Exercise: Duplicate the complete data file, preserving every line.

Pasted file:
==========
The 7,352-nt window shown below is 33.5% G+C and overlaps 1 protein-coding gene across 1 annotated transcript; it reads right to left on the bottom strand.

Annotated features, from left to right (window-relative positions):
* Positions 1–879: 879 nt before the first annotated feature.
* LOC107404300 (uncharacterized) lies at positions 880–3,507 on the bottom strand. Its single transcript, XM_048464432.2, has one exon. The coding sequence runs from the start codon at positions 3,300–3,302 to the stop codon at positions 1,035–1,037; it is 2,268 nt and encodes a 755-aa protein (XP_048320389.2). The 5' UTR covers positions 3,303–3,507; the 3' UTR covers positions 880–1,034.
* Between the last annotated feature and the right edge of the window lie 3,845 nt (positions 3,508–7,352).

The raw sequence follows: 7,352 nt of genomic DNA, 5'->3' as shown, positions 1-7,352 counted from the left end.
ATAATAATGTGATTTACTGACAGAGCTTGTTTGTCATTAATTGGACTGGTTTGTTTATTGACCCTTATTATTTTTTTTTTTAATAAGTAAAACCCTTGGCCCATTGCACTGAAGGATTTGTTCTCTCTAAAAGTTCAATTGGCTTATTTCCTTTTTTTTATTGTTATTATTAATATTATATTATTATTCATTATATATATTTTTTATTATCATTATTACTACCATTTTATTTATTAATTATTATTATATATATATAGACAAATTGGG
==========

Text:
The 7,352-nt window shown below is 33.5% G+C and overlaps 1 protein-coding gene across 1 annotated transcript; it reads right to left on the bottom strand.

Annotated features, from left to right (window-relative positions):
* Positions 1–879: 879 nt before the first annotated feature.
* LOC107404300 (uncharacterized) lies at positions 880–3,507 on the bottom strand. Its single transcript, XM_048464432.2, has one exon. The coding sequence runs from the start codon at positions 3,300–3,302 to the stop codon at positions 1,035–1,037; it is 2,268 nt and encodes a 755-aa protein (XP_048320389.2). The 5' UTR covers positions 3,303–3,507; the 3' UTR covers positions 880–1,034.
* Between the last annotated feature and the right edge of the window lie 3,845 nt (positions 3,508–7,352).

The raw sequence follows: 7,352 nt of genomic DNA, 5'->3' as shown, positions 1-7,352 counted from the left end.
ATAATAATGTGATTTACTGACAGAGCTTGTTTGTCATTAATTGGACTGGTTTGTTTATTGACCCTTATTATTTTTTTTTTTAATAAGTAAAACCCTTGGCCCATTGCACTGAAGGATTTGTTCTCTCTAAAAGTTCAATTGGCTTATTTCCTTTTTTTTATTGTTATTATTAATATTATATTATTATTCATTATATATATTTTTTATTATCATTATTACTACCATTTTATTTATTAATTATTATTATATATATATAGACAAATTGGG